The Creation Museum was nice, but what really brought us to the area was the brand new Ark Encounter, which opened up in July of this year. The Ark is built using the dimensions found within the Bible. It is just shy of being two football fields long! (Roughly, 520 feet long by 86 feet wide and 52 feet high). Unlike the Arks shown in picture books for kids, this life-size model is more like a barge…almost like a wooden oil tanker. The Ark contains 3.3 million board feet of timber.
The woodworking of the Ark and within the Ark is outstanding. More than 100 workers from Amish, Mennonite and other Anabaptist traditions — about one-third of the workforce at times — applied their skills with heavy timber to help complete the full-scale replica, which can accommodate 10,000 people at one time. To the right is just an example of “artwork” found in the entrance to the Ark. Below are three pictures showing cages, food storage bins and water bins. This is a good example of how they took creative liberties to show how it “could have been”, since the bible tells little of how the ark was laid out.
Besides storing food and water, they also showed how some human food might have been grown, and how water could have been caught from the rains to store for future use.
I just had to try and show a picture of the middle of this “Ark”…the large wood pillars, and wonderful woodwork just had me in “awe”. I do want to add that on one side of the Ark, the side not shown in my pictures since getting a picture would be very difficult to do, there are concrete footings and structure connected to the “Ark” which houses elevators and anchors the “Ark” down to the ground. Remember, this “Ark” is not meant to be seaworthy…it is meant to show “How” it could have been.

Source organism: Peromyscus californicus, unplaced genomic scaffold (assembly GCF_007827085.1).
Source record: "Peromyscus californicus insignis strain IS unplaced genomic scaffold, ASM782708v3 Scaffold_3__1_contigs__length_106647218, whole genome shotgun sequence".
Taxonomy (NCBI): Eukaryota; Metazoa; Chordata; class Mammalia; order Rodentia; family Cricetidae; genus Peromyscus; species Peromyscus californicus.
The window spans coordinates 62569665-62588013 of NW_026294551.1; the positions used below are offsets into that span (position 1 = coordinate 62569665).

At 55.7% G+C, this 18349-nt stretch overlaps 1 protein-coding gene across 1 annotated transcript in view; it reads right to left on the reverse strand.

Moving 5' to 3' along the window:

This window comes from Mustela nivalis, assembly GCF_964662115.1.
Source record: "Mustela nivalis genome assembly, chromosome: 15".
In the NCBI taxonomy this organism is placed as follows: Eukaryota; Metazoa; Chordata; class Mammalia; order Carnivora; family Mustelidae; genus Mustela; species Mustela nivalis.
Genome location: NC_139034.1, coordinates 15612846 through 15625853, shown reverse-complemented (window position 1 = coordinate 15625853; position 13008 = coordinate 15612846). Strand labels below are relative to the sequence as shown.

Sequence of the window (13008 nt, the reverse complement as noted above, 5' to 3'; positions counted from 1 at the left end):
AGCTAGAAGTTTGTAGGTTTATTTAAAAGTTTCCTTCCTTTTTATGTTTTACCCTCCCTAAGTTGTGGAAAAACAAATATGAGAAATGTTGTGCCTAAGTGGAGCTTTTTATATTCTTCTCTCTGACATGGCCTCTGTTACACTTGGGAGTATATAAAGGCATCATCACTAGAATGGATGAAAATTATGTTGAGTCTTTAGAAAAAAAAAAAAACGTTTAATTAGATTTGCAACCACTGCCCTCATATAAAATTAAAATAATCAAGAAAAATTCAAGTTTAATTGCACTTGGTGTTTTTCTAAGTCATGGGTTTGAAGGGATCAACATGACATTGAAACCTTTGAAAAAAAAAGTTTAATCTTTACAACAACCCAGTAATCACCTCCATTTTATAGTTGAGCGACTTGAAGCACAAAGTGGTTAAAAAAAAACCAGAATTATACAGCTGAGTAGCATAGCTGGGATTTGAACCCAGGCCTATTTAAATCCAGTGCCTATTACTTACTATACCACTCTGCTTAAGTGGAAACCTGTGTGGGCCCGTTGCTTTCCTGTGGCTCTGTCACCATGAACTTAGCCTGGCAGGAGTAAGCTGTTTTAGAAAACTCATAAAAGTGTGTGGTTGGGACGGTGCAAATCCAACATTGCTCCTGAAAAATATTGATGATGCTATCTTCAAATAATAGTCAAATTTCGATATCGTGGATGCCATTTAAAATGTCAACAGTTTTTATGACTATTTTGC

The “Librarian in me” just had to show this exhibit…Noah’s Ark as depicted in Storybooks. My good friend and Children’s Librarian “Miss Ann”, who passed away back in 2005 after a 33 year career, would have LOVED this area, with the animals over the entrance, and the many storybooks along the wall.
A portion of the third floor is dedicated to the living quarters of the human passengers on the Ark. The bottom of the three pictures above depicts the story of Noah and the Dove.
They claim that there are over 200 “legends” of "an ancient global flood" around the world. Many of these tales speak of "a favored family who built a huge boat and, along with some animals, survived a worldwide catastrophe sent by an angry deity." I know in our travels that we have seen many evidences of a “flood”, and these evidences have even been talked about on National Park, National Forest, and State Park exhibits. “When” the flood took place is the big debate. It is believed by creation scientists that the majority of the Earth's strata was formed catastrophically during the Biblical flood of Noah. On the other hand, uniformitarian geologists hold to the view that most sedimentary rocks were formed slowly and gradually at current rates of erosion and deposition.
So if you believe in the biblical account, or not, the Ark Encounter is definitely a work of “Art”. From this close up, I had to use the camera’s panoramic feature to get the entire Ark in the picture. It certainly shows the vast size of the structure.
At $41 each for a ticket which included both the Creation Museum and the Ark, the visit is not inexpensive. Parking is free at the Museum, cost $10 at the Ark ($15 for RVs). We left the campground at 8 am with the RV and car, were at the Ark when it opened at 9 am, and by noon we were on our way. Yes, we should have stayed longer…but it was crowded (and more crowded at noon when we left), and we sure wanted to get back to Florida after this amazing 8 months of travel. What a way to end our trip!